WILMINGTON — A public defender for a Wilmington woman charged with reckless endangerment asked a judge to let his client keep a gun to scare bear out of her yard.
“There’s no allegation here from my read of these affidavits that the firearm was ever discharged at one of the other residences named here or at their property or even in the direction necessarily of their property,” said Josh Atkisson, who then added “There’s some information alleging that targets were hung near the property line. ... I don’t see any information that those targets were actually shot at in any way.”
Evidence collected at the woman’s home indicate Shelly Sousa, 62, fired her 12 gauge shotgun from outside her back basement door “to scare away a number of black bears who have seemingly decided to make her residence their residence for the time being judge.”
“We certainly understand the argument that the defendant should be allowed to enjoy her property,” said Windham County State’s Attorney Tracy Shriver in court on Tuesday. “But we also feel that the neighbors have a right to enjoy their property without fear of being shot, which is clearly what they’re afraid of, otherwise they would have not contacted the Wilmington Police Department.”
On May 10, Chief of Police Matt Murano and four officers with the Wilmington Police Department responded to a complaint from one of Sousa’s neighbors.
“While speaking with him,” wrote Officer Shawn Hammond in an affidavit presented to the court. “I could observe many paper targets hung on trees facing [the complainant’s] property.”
The neighbor told police when he asked Sousa “if this was really necessary,” he wrote, “she said it was her property and she can do whatever she wants.”
The neighbor also told police that he found several beer cans and shotgun shells on the property line.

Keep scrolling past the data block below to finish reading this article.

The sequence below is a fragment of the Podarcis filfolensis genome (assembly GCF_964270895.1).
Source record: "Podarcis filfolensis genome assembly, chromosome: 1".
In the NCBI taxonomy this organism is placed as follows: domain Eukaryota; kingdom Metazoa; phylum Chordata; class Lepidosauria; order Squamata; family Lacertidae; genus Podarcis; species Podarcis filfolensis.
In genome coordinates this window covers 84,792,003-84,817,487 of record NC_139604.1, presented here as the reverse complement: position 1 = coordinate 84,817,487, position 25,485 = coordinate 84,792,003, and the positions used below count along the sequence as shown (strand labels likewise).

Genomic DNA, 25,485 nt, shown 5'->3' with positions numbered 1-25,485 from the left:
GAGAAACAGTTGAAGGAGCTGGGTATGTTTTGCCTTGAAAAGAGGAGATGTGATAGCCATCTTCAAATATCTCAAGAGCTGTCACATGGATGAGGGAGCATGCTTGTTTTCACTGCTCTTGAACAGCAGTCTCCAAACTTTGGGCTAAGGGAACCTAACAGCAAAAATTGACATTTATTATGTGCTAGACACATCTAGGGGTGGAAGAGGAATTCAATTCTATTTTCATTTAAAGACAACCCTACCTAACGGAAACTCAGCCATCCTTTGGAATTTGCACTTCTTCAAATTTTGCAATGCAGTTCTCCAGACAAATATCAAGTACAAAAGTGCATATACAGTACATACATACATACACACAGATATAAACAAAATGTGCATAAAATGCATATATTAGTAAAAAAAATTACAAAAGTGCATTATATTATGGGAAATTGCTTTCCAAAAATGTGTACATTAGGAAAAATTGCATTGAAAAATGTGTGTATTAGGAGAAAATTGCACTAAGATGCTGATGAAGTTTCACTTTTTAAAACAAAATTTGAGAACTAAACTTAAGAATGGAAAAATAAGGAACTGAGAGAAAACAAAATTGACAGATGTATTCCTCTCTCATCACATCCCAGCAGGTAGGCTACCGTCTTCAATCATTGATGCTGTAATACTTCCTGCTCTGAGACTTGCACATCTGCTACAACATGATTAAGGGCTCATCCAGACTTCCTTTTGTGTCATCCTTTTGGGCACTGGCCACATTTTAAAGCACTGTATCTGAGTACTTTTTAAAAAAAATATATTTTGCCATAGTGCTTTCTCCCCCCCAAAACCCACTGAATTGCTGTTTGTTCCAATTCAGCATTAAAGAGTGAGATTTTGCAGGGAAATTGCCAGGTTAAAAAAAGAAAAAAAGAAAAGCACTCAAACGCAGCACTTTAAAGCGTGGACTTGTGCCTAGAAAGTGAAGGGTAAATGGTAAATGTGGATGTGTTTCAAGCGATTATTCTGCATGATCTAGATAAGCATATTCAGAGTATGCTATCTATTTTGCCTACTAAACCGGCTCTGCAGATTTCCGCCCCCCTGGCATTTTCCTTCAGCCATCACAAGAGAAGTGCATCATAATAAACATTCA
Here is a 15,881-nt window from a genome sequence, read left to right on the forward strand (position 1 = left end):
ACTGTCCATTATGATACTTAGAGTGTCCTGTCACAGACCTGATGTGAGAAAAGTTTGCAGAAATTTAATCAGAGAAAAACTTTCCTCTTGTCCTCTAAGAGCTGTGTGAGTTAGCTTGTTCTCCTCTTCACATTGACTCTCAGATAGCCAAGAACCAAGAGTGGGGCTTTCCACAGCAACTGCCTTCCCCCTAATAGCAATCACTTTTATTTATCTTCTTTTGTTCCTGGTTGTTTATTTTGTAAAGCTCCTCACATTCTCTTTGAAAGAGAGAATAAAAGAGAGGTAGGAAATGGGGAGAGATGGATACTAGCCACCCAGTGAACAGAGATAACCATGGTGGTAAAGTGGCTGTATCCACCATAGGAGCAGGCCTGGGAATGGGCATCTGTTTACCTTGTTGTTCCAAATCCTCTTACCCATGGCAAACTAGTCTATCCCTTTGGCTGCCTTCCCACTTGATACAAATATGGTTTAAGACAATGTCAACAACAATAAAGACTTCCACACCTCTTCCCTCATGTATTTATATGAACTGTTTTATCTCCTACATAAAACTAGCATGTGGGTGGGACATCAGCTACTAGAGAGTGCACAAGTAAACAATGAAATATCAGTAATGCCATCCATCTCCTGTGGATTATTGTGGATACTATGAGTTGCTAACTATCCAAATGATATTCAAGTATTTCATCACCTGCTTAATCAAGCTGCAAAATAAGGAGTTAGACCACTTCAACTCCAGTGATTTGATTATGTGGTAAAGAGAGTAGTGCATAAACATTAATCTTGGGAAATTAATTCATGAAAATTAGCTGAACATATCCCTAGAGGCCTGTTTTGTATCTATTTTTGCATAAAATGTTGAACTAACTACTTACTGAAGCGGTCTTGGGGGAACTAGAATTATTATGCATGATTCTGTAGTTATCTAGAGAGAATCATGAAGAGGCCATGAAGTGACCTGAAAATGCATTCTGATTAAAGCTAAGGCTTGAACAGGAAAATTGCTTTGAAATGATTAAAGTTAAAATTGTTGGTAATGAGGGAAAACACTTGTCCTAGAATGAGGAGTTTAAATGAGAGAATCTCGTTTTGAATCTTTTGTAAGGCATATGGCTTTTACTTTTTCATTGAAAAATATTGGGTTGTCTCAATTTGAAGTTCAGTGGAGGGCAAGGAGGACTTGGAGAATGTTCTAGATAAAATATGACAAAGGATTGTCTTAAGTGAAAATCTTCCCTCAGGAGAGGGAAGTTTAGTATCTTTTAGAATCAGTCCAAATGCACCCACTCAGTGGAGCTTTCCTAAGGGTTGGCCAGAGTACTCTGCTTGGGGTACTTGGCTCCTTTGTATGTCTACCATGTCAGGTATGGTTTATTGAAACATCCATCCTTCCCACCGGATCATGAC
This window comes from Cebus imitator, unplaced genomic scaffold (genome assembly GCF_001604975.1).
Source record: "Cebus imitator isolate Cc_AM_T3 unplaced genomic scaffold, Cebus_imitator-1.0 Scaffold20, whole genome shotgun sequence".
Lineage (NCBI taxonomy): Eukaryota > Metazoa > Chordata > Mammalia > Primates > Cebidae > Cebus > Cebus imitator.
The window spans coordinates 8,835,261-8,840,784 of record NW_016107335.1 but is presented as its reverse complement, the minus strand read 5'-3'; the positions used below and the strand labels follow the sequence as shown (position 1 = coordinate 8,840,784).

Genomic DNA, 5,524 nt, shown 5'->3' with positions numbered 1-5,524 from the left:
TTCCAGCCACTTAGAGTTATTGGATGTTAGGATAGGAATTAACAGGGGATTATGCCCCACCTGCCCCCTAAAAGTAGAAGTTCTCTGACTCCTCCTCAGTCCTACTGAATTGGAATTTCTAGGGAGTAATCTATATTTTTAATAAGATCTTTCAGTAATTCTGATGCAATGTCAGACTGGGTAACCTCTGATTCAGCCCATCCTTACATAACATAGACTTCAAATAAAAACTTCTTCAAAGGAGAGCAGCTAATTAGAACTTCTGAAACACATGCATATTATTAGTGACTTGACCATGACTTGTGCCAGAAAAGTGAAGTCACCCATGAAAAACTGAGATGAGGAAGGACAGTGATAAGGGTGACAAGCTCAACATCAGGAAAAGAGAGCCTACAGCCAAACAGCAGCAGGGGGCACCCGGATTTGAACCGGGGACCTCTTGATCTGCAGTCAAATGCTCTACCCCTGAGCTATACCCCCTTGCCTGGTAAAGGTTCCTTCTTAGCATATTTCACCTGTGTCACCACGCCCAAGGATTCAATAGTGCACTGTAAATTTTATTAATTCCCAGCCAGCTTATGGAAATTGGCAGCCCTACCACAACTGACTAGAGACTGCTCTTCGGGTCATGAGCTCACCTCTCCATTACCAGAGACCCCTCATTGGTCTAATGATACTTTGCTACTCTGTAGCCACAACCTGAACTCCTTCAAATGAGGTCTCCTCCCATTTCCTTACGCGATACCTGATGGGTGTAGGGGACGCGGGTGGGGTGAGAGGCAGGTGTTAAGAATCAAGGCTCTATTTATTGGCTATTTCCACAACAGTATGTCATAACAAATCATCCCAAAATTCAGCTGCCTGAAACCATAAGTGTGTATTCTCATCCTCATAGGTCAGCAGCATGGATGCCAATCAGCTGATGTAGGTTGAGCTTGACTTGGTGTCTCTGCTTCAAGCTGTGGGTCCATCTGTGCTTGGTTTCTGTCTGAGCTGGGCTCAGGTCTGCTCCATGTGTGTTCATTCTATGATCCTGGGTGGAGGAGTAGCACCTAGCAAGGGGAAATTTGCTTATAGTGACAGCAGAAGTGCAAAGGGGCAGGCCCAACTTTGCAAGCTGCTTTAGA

Another neighbor told police he was worried about getting shot by Sousa.
“He explained that he was inside his shop working when he heard multiple gunshots shortly before our arrival,” wrote Hammond. “During the shooting he could here what he explained as ‘bird shot pellets’ landing on the metal roof to his shop.”
While speaking with the man, Hammond wrote that he observed more paper targets lining the property line.
Wilmington officers served a search warrant on the property and determined Sousa had fired her shotgun in the direction of three nearby homes and the road with “no solid backdrop and could shoot directly at the residences and the Route 9 West corridor and passing motorists.”
During a search of Sousa’s home, officers also found seven “fully matured” pot plants in a grow tent on the third floor with another 30 seedlings under a grow lamp in the first floor dining area on the first floor of the residence.
“We seized 25 of the seedlings and five of the mature marijuana plants as evidence and left the defendant with the legal amount of each,” wrote Hammond.
Shriver told the court that Sousa, who was on probation two years ago, had difficulty following her conditions.
“We’re talking about firearms, and I think that we need to be more protective and less concerned about Miss Sousa’s enjoyment of her property and more concerned about the fear that her neighbors have expressed to the police,” said Shriver.
The judge agreed with the conditions suggested by the state.
“You shall abide by no trespass notices,” Judge Michael Kainen. “So you’re okay to go to the edge of your property as long as they’re not right there you’re not crowding in. You understand that you have no contact so you can’t go right up to your property line and yell ...”?
“I’ve never done that,” responded Sousa. “And I’ve never violated any probation either.”
Sousa was released on conditions.